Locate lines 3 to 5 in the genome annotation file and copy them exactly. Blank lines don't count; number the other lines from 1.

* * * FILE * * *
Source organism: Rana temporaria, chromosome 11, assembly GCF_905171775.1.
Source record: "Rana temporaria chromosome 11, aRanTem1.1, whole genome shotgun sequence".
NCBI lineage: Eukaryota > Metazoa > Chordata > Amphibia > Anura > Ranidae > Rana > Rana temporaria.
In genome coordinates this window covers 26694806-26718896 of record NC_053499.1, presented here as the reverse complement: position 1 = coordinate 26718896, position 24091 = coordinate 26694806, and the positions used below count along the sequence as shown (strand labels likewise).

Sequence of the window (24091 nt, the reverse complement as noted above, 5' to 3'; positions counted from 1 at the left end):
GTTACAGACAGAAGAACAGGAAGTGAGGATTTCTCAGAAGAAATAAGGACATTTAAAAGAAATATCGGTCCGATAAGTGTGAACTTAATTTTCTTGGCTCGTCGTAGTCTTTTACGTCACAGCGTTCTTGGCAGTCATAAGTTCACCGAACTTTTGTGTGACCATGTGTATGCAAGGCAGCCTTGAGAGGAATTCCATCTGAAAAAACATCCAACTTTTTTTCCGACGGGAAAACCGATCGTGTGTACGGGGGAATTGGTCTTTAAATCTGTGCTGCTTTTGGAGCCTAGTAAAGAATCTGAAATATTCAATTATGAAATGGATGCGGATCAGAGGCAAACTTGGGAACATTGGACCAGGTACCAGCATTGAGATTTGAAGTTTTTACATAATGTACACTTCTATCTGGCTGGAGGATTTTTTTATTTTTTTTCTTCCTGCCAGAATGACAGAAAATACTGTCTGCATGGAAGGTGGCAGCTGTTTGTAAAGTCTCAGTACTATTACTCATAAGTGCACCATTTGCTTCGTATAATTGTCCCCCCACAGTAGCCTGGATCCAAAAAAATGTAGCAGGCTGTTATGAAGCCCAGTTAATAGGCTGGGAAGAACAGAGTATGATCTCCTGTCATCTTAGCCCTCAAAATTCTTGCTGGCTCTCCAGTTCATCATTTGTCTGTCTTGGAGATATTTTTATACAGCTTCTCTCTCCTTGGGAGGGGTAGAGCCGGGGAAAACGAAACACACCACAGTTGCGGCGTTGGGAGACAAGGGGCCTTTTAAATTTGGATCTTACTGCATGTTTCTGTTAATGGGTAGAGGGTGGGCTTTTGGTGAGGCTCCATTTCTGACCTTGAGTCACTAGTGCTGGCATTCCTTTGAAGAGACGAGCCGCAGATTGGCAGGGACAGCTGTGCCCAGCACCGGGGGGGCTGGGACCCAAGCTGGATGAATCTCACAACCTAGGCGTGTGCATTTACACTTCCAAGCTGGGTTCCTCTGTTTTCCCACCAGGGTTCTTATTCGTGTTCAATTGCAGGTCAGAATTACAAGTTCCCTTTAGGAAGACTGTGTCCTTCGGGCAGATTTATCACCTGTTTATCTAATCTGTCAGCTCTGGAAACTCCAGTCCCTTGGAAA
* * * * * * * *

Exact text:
NCBI lineage: Eukaryota > Metazoa > Chordata > Amphibia > Anura > Ranidae > Rana > Rana temporaria.
In genome coordinates this window covers 26694806-26718896 of record NC_053499.1, presented here as the reverse complement: position 1 = coordinate 26718896, position 24091 = coordinate 26694806, and the positions used below count along the sequence as shown (strand labels likewise).

Sequence of the window (24091 nt, the reverse complement as noted above, 5' to 3'; positions counted from 1 at the left end):